Do you ever wish that you could end your day with just as much – if not more – energy than you started it with? Are you interested in avoiding the 3pm crash? These nifty energy boosters will get you going.
Skip the High-Carb Lunch
The average American consumes over 156 pounds of sugar per year (that’s just under a half pound a day). And, because sugar is one of the prime culprits in that mid-afternoon crash (as well as the need for a mid-morning snack) – cutting back is a huge Energy Bank deposit. About half of those 156 pounds comes naturally in our fruits and vegetables, but the other half comes in the form of added sugars – much of it comes from the obvious sources: Sugary snacks and treats and soda, but it also lives in places like condiments, sauces, salad dressings, and even bread.Shockingly, ketchup has 16 calories of added sugar per tablespoon, flavored yogurts average 80-100 calories of added sugar per serving, a plain bagel has 40.The better job you can do at avoiding processed foods and avoiding those sugar-laden condiments, the better you are going to feel.
Take Regular Breaks
It’s easier said than done, but by scheduling in regular breaks, getting up and leaving your desk, and regularly recharging during the day you will be more productive during the time you are working. You already know that your best work happens when you are feeling refreshed, so why not schedule it into your day? My recommendation: Schedule one 15-minute break mid-morning, leave your desk for lunch, and schedule a second 15-minute break around mid-afternoon. During your break times I want you to get up from your desk and just be. This isn’t the time to get a snack from the vending machine (see sugar crashes above) or a coffee refill, but instead go for a walk around the block, go sit some place quiet, or even escape with a book for a few minutes. Whatever you choose has to be non-work related.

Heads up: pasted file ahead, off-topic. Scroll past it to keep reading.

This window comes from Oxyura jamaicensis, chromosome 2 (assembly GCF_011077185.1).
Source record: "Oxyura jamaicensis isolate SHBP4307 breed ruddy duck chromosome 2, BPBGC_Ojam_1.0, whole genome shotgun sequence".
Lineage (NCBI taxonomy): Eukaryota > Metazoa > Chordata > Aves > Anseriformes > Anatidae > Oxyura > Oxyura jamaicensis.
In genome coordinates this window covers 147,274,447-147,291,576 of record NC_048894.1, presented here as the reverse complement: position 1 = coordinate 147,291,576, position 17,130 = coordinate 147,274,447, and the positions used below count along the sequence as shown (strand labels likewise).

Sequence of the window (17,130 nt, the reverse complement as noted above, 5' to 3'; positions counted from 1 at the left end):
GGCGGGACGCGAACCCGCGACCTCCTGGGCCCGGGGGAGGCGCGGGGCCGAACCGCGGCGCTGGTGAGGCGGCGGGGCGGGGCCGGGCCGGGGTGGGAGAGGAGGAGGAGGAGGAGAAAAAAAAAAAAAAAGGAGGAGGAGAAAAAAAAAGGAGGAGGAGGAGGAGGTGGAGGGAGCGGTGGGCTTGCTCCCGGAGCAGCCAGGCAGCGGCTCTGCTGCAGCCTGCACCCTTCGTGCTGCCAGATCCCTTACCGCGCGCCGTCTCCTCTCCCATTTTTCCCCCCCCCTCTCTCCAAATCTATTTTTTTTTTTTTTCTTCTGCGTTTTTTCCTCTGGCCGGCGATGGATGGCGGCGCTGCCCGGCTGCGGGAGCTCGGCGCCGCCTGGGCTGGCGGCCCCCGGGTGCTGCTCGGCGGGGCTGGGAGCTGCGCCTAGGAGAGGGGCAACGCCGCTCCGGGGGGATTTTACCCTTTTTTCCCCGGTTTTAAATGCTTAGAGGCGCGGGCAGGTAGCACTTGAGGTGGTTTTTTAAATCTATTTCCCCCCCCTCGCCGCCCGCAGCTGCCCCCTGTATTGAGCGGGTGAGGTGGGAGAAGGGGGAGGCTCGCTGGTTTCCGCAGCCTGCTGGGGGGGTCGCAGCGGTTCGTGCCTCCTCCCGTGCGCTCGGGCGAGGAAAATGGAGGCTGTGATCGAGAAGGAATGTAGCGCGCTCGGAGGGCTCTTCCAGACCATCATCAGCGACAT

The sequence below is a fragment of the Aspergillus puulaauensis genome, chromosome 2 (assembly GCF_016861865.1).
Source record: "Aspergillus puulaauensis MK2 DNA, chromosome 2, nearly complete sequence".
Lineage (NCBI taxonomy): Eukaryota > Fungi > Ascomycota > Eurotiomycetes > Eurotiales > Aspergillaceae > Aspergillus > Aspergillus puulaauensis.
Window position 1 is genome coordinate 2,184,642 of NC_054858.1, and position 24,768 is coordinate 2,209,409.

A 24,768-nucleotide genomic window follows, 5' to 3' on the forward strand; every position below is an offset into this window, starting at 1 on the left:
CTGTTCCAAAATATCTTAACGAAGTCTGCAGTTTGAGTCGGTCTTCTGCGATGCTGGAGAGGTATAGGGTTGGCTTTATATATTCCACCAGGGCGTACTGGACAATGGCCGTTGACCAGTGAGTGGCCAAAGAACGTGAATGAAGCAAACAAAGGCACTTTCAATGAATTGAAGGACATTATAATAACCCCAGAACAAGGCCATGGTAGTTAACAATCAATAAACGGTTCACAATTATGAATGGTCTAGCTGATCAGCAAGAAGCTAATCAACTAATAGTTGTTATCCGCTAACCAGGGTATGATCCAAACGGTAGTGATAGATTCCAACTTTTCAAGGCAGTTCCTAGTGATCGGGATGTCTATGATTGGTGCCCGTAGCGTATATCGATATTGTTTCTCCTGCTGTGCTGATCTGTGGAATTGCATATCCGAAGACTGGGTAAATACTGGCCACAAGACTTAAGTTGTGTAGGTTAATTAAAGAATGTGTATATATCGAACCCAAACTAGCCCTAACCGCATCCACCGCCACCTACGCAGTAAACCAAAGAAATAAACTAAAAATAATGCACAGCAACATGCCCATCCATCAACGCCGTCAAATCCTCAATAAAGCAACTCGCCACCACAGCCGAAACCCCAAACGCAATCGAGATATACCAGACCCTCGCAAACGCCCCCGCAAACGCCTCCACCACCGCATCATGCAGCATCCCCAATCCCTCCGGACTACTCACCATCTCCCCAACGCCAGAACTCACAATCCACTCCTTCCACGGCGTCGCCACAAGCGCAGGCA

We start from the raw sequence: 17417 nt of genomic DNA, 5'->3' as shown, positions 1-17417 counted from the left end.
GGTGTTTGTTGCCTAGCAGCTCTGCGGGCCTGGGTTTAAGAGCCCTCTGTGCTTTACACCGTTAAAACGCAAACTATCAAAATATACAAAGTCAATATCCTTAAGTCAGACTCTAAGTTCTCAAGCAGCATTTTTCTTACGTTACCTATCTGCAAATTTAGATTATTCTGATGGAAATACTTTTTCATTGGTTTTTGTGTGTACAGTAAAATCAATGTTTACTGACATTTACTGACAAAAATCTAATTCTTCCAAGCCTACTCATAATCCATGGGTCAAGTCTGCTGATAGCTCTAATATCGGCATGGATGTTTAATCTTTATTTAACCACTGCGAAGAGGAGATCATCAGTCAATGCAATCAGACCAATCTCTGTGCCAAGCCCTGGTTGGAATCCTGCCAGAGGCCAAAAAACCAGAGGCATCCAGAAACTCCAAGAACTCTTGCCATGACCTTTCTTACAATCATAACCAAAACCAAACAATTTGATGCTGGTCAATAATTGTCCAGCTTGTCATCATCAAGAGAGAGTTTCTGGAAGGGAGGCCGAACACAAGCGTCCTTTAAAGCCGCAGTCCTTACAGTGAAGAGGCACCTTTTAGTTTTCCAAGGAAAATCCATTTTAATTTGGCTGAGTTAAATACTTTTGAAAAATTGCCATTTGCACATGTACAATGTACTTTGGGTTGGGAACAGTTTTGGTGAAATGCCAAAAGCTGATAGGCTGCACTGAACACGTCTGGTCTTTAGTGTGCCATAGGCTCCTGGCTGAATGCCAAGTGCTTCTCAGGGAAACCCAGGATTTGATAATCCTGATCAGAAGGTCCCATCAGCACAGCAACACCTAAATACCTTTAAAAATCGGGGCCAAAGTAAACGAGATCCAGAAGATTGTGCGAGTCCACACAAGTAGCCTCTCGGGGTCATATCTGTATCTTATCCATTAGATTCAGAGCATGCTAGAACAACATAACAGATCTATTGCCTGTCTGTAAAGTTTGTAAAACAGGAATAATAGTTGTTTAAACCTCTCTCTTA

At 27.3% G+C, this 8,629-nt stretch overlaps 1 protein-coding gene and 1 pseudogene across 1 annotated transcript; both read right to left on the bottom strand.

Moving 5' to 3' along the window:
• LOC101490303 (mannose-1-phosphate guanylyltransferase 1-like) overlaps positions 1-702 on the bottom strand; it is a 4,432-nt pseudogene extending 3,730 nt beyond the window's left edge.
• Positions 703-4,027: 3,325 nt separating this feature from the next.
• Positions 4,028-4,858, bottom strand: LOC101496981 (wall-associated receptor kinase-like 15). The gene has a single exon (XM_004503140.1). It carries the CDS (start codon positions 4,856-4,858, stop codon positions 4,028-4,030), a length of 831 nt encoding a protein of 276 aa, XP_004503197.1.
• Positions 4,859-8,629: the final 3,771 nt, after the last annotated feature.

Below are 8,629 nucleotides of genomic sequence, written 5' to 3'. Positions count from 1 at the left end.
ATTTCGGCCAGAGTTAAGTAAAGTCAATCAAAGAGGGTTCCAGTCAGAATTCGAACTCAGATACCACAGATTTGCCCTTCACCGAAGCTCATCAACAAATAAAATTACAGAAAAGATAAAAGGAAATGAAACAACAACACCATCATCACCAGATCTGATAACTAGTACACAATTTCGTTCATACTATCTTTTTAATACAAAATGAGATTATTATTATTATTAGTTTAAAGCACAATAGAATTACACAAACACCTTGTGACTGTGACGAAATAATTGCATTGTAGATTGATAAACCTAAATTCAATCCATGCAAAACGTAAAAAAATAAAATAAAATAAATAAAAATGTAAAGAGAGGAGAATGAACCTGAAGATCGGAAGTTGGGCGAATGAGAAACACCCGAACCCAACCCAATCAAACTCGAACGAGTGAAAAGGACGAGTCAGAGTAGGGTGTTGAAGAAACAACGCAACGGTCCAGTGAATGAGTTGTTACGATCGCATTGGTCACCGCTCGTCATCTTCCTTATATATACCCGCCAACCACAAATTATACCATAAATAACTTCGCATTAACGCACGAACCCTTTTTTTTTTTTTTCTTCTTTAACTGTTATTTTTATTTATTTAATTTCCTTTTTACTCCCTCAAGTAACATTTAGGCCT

Capitalize on Your Productive Times
Everyone has times of the day when they are in their “genius zone,” and you probably know when yours is. Schedule your day that way. While no one has complete control over their schedule, you can proactively block out productive periods, and aim for one meeting-free day per week. Is it difficult? Yes. But you like to work awesome and get paid to deliver – so arrange your schedule so you can make that happen.
Practice Proper Breathing
Breathing habits are tightly tied in with overall health, so if you suffer from obesity, asthma, diabetes, chronic heart condition, food allergies, or diabetes, you almost certainly have breathing problems as well. And when you breathe improperly you start to suffer from a whole host of symptoms, including nausea, dizziness, fatigue, memory problems, and depression. You can think of it as low-grade altitude sickness – all the time. An easy way to tell? If you are one of those people that frequently yawns, takes deep breaths or sighs frequently, or has to catch their breath during conversation, your breathing skills could use some work. My recommendation: While you are on those regular breaks I talked about above, spend a couple of minutes focusing on your breathing. The shoulders should stay still and the movement should come from your lower ribs. You can put one hand each on the top and the bottom of your ribcage as a reminder.
Get High-Quality Sleep
More sleep isn’t an option for many people, but what if you could make the most of what you do get? So, instead of six tortured hours, you get six really deep, sound hours. Now, after those same six hours you wake up with considerably more energy.
Making just two small changes in your bedtime ritual will work wonders in terms of improving your sleep quality.
1) Get away from all electronics 30 minutes before bedtime. This means the TV, computer, tablet, smartphone, or any iDevice. The backlighting confuses the brain into thinking it’s still light out. Non-backlit reading devices are just fine, however.
2) Sleep in a dark room – the darker the better. If you have a digital alarm clock, put it where you can’t see it while lying in bed, pull the curtains, and do whatever you can to eliminate the light in your room. Bonus points if you go so far as to buying blackout curtains. By reducing the light you are exposed to both before bed and while you are in bed, your body will better understand the “it’s time to sleep” signal, and release the various sleep hormones, dropping you into deeper – and higher-quality – sleep.
Have you tried any of energy boosting tricks? If so, how did they work for you?